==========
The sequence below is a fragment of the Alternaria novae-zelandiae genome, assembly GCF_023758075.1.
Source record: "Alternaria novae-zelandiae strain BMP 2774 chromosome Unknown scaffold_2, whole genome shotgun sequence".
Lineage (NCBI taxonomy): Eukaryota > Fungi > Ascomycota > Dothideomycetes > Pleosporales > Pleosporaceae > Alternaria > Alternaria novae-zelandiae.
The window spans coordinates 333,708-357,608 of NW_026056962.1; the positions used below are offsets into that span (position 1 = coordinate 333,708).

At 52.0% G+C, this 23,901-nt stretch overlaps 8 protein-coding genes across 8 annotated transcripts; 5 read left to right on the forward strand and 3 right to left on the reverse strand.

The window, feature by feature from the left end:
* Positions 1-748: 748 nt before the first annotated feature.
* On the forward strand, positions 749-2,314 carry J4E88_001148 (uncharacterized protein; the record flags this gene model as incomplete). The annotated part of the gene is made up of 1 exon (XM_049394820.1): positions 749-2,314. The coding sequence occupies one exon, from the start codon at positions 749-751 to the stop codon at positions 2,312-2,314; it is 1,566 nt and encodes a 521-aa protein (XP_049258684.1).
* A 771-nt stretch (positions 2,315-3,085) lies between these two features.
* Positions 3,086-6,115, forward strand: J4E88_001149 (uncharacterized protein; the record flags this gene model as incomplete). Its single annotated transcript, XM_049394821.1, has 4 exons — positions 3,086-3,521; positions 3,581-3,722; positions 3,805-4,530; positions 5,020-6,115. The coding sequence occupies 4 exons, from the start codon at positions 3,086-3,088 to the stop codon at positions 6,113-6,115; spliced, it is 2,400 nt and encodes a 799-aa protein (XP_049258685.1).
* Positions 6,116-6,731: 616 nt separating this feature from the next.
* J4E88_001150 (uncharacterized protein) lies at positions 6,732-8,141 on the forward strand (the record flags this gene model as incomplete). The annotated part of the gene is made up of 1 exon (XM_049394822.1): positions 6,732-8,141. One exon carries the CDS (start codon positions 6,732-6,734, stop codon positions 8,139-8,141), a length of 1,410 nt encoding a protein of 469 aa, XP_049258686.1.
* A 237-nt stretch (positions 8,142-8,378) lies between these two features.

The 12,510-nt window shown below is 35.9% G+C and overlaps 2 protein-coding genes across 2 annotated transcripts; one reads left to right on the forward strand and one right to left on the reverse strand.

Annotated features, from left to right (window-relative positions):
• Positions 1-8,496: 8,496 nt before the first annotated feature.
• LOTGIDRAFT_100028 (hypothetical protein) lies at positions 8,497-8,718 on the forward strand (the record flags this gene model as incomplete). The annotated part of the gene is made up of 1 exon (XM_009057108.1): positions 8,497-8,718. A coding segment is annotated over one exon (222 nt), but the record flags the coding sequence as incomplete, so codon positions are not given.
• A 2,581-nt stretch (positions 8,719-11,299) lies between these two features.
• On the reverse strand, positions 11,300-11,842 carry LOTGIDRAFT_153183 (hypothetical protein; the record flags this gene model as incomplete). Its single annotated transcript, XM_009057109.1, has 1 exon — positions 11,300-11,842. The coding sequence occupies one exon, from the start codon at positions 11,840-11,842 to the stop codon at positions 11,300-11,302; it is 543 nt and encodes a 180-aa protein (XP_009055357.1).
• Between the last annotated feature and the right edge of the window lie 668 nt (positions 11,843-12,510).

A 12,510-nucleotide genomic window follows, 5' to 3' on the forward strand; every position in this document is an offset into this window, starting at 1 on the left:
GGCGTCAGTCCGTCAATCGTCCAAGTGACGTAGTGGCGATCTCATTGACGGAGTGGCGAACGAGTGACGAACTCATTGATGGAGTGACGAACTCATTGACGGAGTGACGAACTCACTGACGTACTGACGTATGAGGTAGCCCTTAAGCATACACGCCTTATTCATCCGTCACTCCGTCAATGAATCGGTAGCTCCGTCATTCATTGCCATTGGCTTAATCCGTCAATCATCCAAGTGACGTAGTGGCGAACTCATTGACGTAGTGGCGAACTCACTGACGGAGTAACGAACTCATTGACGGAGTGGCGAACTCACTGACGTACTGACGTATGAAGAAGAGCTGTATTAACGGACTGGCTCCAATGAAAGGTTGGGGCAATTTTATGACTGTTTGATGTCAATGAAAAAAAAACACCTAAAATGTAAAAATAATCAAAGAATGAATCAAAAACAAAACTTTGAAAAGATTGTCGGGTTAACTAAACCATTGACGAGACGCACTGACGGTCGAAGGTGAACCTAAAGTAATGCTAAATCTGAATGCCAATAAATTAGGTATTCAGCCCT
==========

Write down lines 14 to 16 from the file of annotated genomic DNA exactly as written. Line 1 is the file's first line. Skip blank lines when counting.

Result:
The 12,510-nt window shown below is 35.9% G+C and overlaps 2 protein-coding genes across 2 annotated transcripts; one reads left to right on the forward strand and one right to left on the reverse strand.

Annotated features, from left to right (window-relative positions):
• Positions 1-8,496: 8,496 nt before the first annotated feature.